David Bosco

When the Blue Helmets Are to Blame

International peacekeepers -- like the ones who stood by in Srebrenica -- could soon be held accountable for their actions.

What happens when international peacekeepers turn their backs on people seeking protection? Recently, a Dutch court decided that a government can be held legally responsible for the failures of peacekeeping troops it has sent abroad. For victims' families, the ruling is an important victory, one that not only identifies the peacekeepers' failures but paves the way for compensation. For countries that dispatch peacekeepers to crisis zones around the world, however, the decision could be a worrisome precedent.

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Is the ICC Investigating Crimes by U.S. Forces in Afghanistan?

A warm relationship between the Obama administration and the International Criminal Court is in danger over new inquiries about U.S. detainee abuse.

Last spring, U.S. officials got a rude surprise from the Netherlands. It came in the form of a letter from Fatou Bensouda, the chief prosecutor of the International Criminal Court (ICC). The subject was Afghanistan, and the letter described evidence that U.S. personnel had abused more than two dozen detainees held in that country, mostly between 2003 and 2006. The prosecutor invited the U.S. government to provide information to the court about those cases and its broader detention practices in Afghanistan.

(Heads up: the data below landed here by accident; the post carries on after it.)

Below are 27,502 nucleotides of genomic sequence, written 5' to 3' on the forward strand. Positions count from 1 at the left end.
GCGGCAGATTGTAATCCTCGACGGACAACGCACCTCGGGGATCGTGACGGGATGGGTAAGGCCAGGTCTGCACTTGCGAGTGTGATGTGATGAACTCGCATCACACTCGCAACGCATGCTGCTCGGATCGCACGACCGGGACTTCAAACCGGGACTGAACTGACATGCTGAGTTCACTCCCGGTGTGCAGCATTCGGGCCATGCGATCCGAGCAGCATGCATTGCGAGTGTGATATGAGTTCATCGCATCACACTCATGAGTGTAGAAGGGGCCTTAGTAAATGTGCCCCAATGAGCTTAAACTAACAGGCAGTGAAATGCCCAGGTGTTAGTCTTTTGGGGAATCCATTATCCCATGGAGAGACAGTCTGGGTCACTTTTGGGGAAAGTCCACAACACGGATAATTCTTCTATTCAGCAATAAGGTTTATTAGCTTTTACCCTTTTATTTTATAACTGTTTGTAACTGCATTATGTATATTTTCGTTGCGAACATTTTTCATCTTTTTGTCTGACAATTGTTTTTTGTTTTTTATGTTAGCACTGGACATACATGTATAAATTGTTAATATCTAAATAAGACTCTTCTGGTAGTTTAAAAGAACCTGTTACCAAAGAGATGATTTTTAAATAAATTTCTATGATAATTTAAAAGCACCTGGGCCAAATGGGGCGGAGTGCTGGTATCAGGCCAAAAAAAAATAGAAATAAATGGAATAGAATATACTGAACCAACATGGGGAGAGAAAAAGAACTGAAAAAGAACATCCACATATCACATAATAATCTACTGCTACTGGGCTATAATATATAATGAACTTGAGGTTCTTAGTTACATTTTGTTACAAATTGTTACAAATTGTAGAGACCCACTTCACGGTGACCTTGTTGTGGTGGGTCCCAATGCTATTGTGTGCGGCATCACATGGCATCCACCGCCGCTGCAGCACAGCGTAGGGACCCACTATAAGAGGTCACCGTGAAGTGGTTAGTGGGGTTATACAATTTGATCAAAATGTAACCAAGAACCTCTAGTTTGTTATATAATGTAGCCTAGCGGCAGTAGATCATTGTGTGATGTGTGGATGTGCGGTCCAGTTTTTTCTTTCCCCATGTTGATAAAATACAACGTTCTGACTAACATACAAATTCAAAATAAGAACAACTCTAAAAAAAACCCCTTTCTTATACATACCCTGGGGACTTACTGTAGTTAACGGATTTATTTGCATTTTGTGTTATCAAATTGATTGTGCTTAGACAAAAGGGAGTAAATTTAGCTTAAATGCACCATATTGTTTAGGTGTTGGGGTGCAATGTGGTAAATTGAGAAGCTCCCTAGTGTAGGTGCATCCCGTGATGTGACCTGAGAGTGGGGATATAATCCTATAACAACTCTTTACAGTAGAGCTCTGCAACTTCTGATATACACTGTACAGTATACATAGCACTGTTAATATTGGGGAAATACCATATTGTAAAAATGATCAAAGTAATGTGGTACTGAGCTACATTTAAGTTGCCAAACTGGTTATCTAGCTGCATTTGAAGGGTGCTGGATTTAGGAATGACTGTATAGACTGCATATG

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Threat of Justice

Israel fears prosecution in The Hague, and the Palestinians know it. But does the world’s war crimes court want to get involved?

At the beginning of April, Palestine submitted applications to join more than a dozen international organizations and treaties. The move was a calibrated step in Palestine's elaborate dance toward recognition as a fully sovereign state. The bid provoked all the expected responses: The Palestinians' backers applauded the move, while Israeli and American officials argued that "unilateral" steps toward recognition were provocative without a comprehensive peace deal. Israeli Prime Minister Benjamin Netanyahu warned "the Palestinians will get a state only though direct negotiations, and not through empty declarations."

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Pot, Meet Kettle

While Washington was bashing Russia at the U.N. for violating international law, it was facing similar criticisms of its own legal record.

At the United Nations this week, senior U.S. officials have been blasting Russian officials for disregarding established international law and rules by manhandling Ukrainian territory. In Geneva, with much less public attention, U.S. officials have been on the receiving end of accusations that it, too, is circumventing international law.

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Cool Ties

From Libya to Syria, the inside story of how the Obama administration went from supporting to sidelining international justice.

On March 19, 2011, as Western warplanes began pummeling Muammar al-Qaddafi's forces in Libya, prosecutors at the International Criminal Court (ICC) in The Hague were preparing their own offensive. With the aid of communications intercepts and testimony from defectors, they raced to investigate attacks by the Libyan regime on demonstrators and political opponents.

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